Games and Ecosystem Services

Full Title

Advancing tools and visualization techniques for representing modeled ecosystem service outcomes in simulated multi-player game environments


This workshop will build a prototype system that combines elements of choice modeling, ecosystem modeling, and interactive multiplayer games—all focused on capturing the economic value individuals place on alternative levels and qualities of ecosystem services. Participants will develop a novel tool that will involve an interactive gaming platform linked to an ecosystem simulation model. This tool will allow individuals to “play” the system to create their version of the “best” landscape. The team would test various metrics to represent how different landscape outcomes in terms of ecosystem services resonate with players. Since the model embeds the trade-offs between, for example, better ecosystem functioning and more population and urban land use, the choices the players make will reflect how they value these trade-offs. Unlike conventional choice experiments, this new approach will allow the players to create their own scenarios. Rather than working with a fixed set, preferences will emerge as a result of group interactions. By playing the game, players will also become informed about the trade-offs in a much more tangible way than through simple description. Thus, the system connects the best of choice experiments, social interaction, and dynamic modeling. The workshop is part of a larger initiative to provide useful input to decision making and creates the added opportunity to engage specialists in human-computer interfaces with psychologists, marketers, game designers, modelers, and policy makers to enhance approaches for generating collective intelligence through interactive gaming.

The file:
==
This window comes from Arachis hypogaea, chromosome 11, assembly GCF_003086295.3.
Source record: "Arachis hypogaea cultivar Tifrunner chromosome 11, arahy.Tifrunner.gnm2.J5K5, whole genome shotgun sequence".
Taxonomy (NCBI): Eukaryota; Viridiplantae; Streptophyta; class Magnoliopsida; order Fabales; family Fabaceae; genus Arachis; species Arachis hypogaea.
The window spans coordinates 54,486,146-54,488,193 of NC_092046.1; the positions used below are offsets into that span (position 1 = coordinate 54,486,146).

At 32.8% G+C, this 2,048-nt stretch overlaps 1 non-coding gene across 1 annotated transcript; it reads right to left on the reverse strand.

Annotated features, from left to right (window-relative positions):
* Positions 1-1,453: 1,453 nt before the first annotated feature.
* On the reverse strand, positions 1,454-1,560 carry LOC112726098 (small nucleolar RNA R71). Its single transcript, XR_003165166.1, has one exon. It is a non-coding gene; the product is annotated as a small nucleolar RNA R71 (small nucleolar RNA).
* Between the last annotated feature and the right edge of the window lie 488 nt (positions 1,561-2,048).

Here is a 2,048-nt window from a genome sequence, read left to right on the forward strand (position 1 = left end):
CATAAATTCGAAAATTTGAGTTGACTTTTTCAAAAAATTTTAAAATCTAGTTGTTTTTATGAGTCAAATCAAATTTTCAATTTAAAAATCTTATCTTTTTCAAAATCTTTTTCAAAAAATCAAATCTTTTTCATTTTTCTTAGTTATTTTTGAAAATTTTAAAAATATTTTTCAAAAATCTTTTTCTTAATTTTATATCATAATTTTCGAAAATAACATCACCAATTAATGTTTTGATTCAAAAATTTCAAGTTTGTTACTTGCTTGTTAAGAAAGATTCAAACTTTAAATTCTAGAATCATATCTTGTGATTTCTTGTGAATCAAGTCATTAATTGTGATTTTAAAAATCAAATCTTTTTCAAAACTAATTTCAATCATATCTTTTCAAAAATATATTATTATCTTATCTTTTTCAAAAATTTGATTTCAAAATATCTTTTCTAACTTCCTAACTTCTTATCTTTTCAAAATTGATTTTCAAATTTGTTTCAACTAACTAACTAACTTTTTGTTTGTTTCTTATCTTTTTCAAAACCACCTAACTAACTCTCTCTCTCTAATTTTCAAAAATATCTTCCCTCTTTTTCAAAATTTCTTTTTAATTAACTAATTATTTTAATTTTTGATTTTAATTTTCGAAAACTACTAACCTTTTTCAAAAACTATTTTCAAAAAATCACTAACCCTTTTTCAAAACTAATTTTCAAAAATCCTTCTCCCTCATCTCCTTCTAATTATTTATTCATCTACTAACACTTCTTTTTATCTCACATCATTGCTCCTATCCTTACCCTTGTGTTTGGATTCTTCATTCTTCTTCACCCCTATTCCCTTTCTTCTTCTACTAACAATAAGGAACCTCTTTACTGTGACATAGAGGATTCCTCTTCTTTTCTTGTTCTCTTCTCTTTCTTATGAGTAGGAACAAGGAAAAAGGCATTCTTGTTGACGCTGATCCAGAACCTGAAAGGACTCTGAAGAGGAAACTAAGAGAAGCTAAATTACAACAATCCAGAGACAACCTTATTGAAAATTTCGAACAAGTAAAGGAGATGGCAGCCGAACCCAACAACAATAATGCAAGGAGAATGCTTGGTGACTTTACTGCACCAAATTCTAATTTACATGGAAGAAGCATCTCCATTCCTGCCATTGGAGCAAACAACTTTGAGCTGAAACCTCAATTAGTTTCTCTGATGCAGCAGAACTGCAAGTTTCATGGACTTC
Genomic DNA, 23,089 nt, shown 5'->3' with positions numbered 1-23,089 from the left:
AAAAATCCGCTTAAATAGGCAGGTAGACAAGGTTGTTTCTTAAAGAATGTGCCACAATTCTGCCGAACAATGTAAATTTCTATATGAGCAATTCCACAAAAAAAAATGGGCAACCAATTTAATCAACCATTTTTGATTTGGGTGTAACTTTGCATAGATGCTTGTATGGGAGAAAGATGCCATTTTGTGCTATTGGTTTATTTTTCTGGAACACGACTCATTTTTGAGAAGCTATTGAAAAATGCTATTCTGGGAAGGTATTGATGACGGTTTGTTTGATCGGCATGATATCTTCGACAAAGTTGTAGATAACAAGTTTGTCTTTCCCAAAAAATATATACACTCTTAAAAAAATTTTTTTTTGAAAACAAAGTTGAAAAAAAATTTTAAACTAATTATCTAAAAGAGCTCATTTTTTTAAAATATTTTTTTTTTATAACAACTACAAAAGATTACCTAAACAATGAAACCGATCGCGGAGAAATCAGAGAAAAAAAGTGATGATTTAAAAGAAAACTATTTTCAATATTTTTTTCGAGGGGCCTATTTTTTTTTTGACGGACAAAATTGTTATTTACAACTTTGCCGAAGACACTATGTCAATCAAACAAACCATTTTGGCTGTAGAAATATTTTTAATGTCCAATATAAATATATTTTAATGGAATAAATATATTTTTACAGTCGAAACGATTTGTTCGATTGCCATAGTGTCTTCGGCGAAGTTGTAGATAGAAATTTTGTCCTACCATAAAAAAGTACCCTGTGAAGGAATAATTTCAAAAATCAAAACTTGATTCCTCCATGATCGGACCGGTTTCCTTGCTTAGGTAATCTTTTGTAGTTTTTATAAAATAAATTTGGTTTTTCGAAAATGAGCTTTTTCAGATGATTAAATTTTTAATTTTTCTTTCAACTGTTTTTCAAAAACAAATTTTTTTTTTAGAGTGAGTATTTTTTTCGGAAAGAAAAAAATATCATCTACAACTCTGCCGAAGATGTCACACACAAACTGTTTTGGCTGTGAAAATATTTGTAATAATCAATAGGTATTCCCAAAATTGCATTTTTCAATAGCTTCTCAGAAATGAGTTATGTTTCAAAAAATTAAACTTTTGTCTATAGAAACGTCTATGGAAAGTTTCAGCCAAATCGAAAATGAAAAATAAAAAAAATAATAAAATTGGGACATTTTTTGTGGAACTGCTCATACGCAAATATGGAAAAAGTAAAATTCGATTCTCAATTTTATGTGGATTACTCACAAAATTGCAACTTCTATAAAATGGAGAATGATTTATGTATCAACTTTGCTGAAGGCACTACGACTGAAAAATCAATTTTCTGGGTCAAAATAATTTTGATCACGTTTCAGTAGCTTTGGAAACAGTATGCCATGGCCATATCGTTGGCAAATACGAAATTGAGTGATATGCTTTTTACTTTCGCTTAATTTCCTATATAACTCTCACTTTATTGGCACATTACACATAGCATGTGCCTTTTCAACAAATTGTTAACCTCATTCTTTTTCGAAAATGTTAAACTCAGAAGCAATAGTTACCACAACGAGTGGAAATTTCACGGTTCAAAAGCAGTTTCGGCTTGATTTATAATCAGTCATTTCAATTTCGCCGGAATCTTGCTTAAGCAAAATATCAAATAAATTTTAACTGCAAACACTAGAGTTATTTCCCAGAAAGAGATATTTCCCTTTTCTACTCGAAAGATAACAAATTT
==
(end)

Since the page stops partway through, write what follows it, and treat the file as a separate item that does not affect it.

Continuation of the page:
Project Type
Team Synthesis Project
Principal Investigators
Robert Costanza, Australian National University
Lisa Wainger, University of Maryland
Karim Chichakly, ISEE Systems
Virginia Dale, Oak Ridge National Laboratory
Steve Farber, University of Pittsburgh
David Finnigan, Boho Interactive
Kathie Grigg, University of Queensland
Scott Heckbert, University of Alberta
Ida Kubiszewski, Australian National University
Piotr Magnuszewski, Centre for System Solutions
D. Neal McDonald, University of Maryland Baltimore
Richard Tran Mills, Climate Change Science Institute, Oak Ridge National Laboratory
Rick Ziegler, U.S. Environmental Protection Agency

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